North Dakota’s petroleum production fell slightly in June — after hitting a new high in May — due to bad weather combined with ongoing structural issues in the state’s oil and gas industry.
North Dakota, the second-largest U.S. oil producing state, pumped out 1.23 million barrels per day in June, down 1.6 percent from 1.25 million barrels the previous month. In May, the state topped its previous output record set in December 2014 as overall U.S. oil production has climbed over the past year.
Natural gas production in North Dakota hit an all-time high in May, too, though it fell back by 1 percent in June.
Producers “tapped their brakes a little” in June, Lynn Helms, director of North Dakota’s Department of Mineral Resources, said in a conference call with reporters Thursday.
Rainy weather, particularly on a few days in June, shut down roads and stifled production in the state’s oil patch, he said. Also, North Dakota continues to produce more gas than it can process, limiting overall oil and gas production. When gas can’t be processed, it’s flared, and producers are running up against state-imposed flaring limits.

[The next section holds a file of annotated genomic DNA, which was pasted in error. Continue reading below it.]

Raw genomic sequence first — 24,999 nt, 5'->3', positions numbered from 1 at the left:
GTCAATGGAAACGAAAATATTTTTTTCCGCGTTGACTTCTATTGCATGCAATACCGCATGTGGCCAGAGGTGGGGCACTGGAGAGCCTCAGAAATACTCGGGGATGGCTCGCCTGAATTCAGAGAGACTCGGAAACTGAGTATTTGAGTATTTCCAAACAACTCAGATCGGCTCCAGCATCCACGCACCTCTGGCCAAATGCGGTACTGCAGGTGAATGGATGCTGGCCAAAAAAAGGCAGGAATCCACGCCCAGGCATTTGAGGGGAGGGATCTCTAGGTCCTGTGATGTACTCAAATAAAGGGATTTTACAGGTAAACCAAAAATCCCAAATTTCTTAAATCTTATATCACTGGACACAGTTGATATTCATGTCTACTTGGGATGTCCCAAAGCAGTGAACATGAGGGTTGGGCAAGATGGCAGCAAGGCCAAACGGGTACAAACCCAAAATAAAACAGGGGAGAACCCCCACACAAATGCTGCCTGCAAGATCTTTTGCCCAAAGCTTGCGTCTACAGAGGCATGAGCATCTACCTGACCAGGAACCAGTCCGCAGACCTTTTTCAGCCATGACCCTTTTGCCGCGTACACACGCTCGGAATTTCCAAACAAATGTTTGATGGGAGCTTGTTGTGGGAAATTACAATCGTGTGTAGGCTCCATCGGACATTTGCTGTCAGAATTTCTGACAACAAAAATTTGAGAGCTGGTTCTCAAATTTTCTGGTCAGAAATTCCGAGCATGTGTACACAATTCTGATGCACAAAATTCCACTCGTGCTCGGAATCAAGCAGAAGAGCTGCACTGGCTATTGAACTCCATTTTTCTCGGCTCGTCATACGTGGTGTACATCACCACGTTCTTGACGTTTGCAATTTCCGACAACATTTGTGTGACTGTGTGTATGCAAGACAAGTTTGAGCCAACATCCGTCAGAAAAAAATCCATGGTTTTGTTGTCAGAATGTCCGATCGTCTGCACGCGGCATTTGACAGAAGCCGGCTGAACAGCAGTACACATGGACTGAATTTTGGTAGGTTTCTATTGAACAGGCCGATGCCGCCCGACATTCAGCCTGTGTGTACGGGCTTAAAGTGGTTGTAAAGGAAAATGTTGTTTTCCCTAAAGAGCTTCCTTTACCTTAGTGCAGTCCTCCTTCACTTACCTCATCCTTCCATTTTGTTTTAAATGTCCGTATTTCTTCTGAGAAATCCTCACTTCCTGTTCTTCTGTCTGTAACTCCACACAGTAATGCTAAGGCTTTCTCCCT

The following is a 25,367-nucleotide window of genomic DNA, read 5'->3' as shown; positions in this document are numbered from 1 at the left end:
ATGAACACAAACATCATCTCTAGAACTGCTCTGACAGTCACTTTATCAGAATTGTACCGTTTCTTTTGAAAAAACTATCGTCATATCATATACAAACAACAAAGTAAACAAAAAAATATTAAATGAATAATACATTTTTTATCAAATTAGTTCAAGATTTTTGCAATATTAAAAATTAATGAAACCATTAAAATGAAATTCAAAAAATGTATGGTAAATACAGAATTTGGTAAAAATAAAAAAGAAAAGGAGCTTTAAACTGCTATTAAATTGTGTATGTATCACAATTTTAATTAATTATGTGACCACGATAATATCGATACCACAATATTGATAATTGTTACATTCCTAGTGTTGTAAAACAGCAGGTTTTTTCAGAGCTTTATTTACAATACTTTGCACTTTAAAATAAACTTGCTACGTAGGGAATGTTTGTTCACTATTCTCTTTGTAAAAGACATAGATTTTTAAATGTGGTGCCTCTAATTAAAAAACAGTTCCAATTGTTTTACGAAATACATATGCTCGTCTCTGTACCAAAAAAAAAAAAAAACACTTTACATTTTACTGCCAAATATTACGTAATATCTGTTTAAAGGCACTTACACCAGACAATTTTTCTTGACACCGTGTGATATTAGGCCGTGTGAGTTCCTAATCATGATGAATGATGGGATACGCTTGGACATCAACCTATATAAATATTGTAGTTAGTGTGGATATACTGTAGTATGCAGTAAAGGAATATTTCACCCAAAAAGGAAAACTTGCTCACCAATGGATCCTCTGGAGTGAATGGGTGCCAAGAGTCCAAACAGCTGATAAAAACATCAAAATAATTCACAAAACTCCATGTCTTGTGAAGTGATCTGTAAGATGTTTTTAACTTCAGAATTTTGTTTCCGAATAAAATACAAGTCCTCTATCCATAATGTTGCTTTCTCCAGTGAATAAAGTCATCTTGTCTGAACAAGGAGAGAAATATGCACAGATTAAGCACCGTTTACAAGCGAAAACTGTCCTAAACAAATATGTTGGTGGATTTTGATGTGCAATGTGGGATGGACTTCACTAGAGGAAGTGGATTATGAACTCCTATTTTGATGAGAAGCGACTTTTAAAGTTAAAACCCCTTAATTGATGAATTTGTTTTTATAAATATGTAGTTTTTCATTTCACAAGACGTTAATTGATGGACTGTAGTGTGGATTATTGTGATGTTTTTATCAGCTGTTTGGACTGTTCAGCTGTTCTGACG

More gas processing plants are expected to come online this fall, which the state hopes will alleviate the problem.
Tight U.S. labor markets are squeezing the state’s oil fields, too, Helms said. North Dakota is competing for workers with the booming shale oil industry in Texas, New Mexico and Oklahoma.
“Competition with the Permian and Anadarko shale oil plays for capital and workforce continue to limit drilling,” Helms wrote in a monthly report released Thursday.
The number of active drilling rigs in North Dakota today stands at 58 compared to 66 in July, the largest one-month drop in at least a year. The rig count was 63 in June.
Oil prices hit 3 ½-year highs in late June and early July, with West Texas Intermediate crossing $74 per barrel.
Worries about a tariff-induced global economic slowdown have combined with a buildup in U.S. crude oil inventories to depress prices this month.